So that's really interesting and what we're looking at for 2018 is, what other channels do we add, and they're not necessarily social ones, although, I wouldn't say that they're not social. I mean there's still people connecting with people and being really human and having fun with our brand voice and letting our crew members, which is what we call all of our employees, have a little fun with that, and really get to know our customers, but we're looking at other channels like you know messaging channels that aren't publicly socializing let's say, but we don't wanna lose that social aspect. I think that's one great gift that social media has given us, is that ability to connect on kinda such an informal, and fun, and personable level and that's something we want to take into other channels as we add them.
Jay Baer: Laurie, how much do you get involved with employee advocacy in social? So, when the brand has something to celebrate, are you, as a team member at Jet Blue, and the folks who work on your care team, are you amplifying those messages? Is there somebody on staff that's kind of doing that sort of advocacy and employee enablement program, or are you staying away from that a little bit?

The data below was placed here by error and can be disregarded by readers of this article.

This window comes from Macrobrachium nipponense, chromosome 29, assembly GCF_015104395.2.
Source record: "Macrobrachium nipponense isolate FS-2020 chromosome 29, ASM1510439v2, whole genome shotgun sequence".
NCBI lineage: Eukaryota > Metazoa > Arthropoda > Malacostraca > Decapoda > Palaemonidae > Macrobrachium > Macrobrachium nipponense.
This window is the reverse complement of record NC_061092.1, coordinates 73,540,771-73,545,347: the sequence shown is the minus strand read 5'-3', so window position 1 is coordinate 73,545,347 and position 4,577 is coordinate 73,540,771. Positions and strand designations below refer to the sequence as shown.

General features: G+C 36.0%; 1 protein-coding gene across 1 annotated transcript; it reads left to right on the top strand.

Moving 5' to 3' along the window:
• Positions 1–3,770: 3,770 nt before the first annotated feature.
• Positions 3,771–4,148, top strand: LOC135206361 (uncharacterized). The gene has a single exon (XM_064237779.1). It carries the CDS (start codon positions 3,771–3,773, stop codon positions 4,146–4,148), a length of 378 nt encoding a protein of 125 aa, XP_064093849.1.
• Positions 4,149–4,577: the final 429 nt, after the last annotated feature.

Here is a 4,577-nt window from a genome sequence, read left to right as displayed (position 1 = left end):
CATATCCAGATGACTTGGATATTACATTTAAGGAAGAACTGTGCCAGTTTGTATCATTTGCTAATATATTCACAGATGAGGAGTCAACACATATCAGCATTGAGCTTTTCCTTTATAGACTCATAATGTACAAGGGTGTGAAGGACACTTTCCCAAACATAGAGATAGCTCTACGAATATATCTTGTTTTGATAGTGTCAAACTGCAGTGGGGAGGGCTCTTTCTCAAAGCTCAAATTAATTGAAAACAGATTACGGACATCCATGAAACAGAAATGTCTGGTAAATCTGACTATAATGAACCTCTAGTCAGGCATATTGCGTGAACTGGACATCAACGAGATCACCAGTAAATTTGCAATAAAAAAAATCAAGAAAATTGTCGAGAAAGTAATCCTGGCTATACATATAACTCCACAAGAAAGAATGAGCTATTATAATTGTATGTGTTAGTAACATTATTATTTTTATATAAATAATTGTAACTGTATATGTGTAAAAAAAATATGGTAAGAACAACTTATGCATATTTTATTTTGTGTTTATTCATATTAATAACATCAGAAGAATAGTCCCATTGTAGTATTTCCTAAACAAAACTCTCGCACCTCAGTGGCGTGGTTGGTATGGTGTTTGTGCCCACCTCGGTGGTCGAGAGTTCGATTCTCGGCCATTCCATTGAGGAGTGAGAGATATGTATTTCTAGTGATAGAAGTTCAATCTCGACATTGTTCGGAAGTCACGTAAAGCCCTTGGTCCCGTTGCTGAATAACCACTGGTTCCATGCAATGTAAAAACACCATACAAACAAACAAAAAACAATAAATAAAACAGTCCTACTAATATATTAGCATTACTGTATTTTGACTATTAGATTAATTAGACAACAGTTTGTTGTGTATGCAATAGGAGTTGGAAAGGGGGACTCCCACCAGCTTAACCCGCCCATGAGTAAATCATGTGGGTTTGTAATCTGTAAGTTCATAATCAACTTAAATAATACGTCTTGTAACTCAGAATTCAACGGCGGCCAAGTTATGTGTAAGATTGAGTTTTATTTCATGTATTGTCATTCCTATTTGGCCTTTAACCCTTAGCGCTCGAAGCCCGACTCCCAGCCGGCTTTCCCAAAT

Laurie: So, we do a couple of things, but not ... I wouldn't say very formally, they're not super structured. I mean we do definitely amplify that internally in many ways. We do a lot of internal shout outs when somebody has done something, and then externally we actually have quite a few crew members in different parts of the company. We actually have a director at one of our airports whose super engaged in watching all of the mentions and he'll retweet or like things and with the way Twitter is now and your timeline, you'll see a lot of those likes and so it's getting a lot more exposure but really in a more organic way and these aren't things that were ... we have metrics around that were having a kind of process for. They're just things that are happening organically.